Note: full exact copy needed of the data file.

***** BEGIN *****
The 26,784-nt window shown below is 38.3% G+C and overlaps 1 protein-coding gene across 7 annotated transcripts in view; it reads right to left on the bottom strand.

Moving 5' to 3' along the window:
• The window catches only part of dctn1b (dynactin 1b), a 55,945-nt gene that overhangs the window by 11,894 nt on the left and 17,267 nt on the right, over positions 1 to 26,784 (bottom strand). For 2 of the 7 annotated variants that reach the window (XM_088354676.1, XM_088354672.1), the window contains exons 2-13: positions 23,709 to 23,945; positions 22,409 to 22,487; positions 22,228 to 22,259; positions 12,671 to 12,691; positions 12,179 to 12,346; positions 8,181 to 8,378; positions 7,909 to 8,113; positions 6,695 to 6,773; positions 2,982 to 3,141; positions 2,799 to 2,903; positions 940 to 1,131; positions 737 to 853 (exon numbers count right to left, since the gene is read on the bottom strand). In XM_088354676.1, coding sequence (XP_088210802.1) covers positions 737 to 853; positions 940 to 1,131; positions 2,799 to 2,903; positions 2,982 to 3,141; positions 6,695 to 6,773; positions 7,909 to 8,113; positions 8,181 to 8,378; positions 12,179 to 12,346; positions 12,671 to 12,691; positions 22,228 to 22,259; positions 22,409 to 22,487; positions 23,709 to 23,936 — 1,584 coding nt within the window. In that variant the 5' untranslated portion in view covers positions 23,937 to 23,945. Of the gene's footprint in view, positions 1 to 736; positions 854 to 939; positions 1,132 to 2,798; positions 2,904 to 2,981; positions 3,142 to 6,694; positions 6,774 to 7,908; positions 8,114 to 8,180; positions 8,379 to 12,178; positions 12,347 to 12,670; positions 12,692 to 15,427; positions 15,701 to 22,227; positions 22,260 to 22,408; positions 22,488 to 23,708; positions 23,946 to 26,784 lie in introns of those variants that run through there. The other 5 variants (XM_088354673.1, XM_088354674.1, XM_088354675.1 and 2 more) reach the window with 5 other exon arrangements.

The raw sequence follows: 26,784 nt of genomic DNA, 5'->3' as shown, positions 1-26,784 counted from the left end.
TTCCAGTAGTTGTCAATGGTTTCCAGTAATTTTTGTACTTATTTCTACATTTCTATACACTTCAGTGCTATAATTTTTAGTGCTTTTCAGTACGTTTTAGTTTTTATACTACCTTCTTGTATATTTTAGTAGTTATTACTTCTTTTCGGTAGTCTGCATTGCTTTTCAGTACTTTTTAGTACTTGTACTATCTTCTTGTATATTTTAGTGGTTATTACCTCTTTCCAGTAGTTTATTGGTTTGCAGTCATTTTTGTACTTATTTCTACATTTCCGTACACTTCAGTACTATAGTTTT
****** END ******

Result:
The 26,784-nt window shown below is 38.3% G+C and overlaps 1 protein-coding gene across 7 annotated transcripts in view; it reads right to left on the bottom strand.

Moving 5' to 3' along the window:
• The window catches only part of dctn1b (dynactin 1b), a 55,945-nt gene that overhangs the window by 11,894 nt on the left and 17,267 nt on the right, over positions 1 to 26,784 (bottom strand). For 2 of the 7 annotated variants that reach the window (XM_088354676.1, XM_088354672.1), the window contains exons 2-13: positions 23,709 to 23,945; positions 22,409 to 22,487; positions 22,228 to 22,259; positions 12,671 to 12,691; positions 12,179 to 12,346; positions 8,181 to 8,378; positions 7,909 to 8,113; positions 6,695 to 6,773; positions 2,982 to 3,141; positions 2,799 to 2,903; positions 940 to 1,131; positions 737 to 853 (exon numbers count right to left, since the gene is read on the bottom strand). In XM_088354676.1, coding sequence (XP_088210802.1) covers positions 737 to 853; positions 940 to 1,131; positions 2,799 to 2,903; positions 2,982 to 3,141; positions 6,695 to 6,773; positions 7,909 to 8,113; positions 8,181 to 8,378; positions 12,179 to 12,346; positions 12,671 to 12,691; positions 22,228 to 22,259; positions 22,409 to 22,487; positions 23,709 to 23,936 — 1,584 coding nt within the window. In that variant the 5' untranslated portion in view covers positions 23,937 to 23,945. Of the gene's footprint in view, positions 1 to 736; positions 854 to 939; positions 1,132 to 2,798; positions 2,904 to 2,981; positions 3,142 to 6,694; positions 6,774 to 7,908; positions 8,114 to 8,180; positions 8,379 to 12,178; positions 12,347 to 12,670; positions 12,692 to 15,427; positions 15,701 to 22,227; positions 22,260 to 22,408; positions 22,488 to 23,708; positions 23,946 to 26,784 lie in introns of those variants that run through there. The other 5 variants (XM_088354673.1, XM_088354674.1, XM_088354675.1 and 2 more) reach the window with 5 other exon arrangements.

The raw sequence follows: 26,784 nt of genomic DNA, 5'->3' as shown, positions 1-26,784 counted from the left end.
TTCCAGTAGTTGTCAATGGTTTCCAGTAATTTTTGTACTTATTTCTACATTTCTATACACTTCAGTGCTATAATTTTTAGTGCTTTTCAGTACGTTTTAGTTTTTATACTACCTTCTTGTATATTTTAGTAGTTATTACTTCTTTTCGGTAGTCTGCATTGCTTTTCAGTACTTTTTAGTACTTGTACTATCTTCTTGTATATTTTAGTGGTTATTACCTCTTTCCAGTAGTTTATTGGTTTGCAGTCATTTTTGTACTTATTTCTACATTTCCGTACACTTCAGTACTATAGTTTT